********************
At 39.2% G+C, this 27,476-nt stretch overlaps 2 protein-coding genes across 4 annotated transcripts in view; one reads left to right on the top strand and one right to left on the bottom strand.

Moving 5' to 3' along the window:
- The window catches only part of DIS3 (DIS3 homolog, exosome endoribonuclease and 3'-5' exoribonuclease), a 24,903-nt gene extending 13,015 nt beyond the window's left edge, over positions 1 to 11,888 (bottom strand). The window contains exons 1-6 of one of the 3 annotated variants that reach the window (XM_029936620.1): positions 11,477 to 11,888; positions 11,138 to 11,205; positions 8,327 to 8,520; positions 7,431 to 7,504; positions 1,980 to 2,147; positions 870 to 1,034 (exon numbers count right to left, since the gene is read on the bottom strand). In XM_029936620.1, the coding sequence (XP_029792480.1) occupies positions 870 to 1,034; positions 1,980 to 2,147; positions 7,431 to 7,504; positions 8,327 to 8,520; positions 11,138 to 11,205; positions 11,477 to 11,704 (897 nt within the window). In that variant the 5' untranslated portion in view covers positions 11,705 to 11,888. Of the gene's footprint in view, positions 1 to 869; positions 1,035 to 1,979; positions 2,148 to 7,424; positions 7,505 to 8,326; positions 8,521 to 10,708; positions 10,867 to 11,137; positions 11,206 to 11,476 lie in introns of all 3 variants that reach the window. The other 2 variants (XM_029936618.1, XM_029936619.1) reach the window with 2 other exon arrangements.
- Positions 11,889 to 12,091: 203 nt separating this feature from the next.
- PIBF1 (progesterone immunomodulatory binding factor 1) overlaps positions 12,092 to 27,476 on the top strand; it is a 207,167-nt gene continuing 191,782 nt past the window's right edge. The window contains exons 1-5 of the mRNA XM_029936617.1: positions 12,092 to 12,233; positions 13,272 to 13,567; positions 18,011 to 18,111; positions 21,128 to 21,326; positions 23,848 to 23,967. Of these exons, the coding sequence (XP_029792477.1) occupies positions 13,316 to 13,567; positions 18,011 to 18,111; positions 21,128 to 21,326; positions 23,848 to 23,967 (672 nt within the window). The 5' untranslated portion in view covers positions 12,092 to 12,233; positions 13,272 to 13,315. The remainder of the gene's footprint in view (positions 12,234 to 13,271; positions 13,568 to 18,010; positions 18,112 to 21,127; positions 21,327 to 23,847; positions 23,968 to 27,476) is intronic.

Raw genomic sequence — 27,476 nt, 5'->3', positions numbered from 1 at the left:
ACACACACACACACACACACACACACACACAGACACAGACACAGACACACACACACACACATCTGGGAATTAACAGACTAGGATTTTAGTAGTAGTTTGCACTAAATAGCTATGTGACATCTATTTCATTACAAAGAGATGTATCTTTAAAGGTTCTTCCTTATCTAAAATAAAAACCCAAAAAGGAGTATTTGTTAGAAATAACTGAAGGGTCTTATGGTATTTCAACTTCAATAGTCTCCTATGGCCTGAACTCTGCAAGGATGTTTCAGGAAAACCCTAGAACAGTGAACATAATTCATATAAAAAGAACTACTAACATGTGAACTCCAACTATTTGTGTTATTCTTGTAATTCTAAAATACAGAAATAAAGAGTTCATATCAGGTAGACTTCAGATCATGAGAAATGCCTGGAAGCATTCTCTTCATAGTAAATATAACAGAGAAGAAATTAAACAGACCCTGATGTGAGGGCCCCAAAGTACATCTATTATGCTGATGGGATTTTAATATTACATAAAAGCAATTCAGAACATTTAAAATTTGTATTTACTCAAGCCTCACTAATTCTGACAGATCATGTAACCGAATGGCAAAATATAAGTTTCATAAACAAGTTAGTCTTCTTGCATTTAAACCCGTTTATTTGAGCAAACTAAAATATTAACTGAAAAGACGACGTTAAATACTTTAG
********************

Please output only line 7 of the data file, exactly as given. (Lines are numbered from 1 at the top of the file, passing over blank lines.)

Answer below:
ACACACACACACACACACACACACACACACAGACACAGACACAGACACACACACACACACATCTGGGAATTAACAGACTAGGATTTTAGTAGTAGTTTGCACTAAATAGCTATGTGACATCTATTTCATTACAAAGAGATGTATCTTTAAAGGTTCTTCCTTATCTAAAATAAAAACCCAAAAAGGAGTATTTGTTAGAAATAACTGAAGGGTCTTATGGTATTTCAACTTCAATAGTCTCCTATGGCCTGAACTCTGCAAGGATGTTTCAGGAAAACCCTAGAACAGTGAACATAATTCATATAAAAAGAACTACTAACATGTGAACTCCAACTATTTGTGTTATTCTTGTAATTCTAAAATACAGAAATAAAGAGTTCATATCAGGTAGACTTCAGATCATGAGAAATGCCTGGAAGCATTCTCTTCATAGTAAATATAACAGAGAAGAAATTAAACAGACCCTGATGTGAGGGCCCCAAAGTACATCTATTATGCTGATGGGATTTTAATATTACATAAAAGCAATTCAGAACATTTAAAATTTGTATTTACTCAAGCCTCACTAATTCTGACAGATCATGTAACCGAATGGCAAAATATAAGTTTCATAAACAAGTTAGTCTTCTTGCATTTAAACCCGTTTATTTGAGCAAACTAAAATATTAACTGAAAAGACGACGTTAAATACTTTAG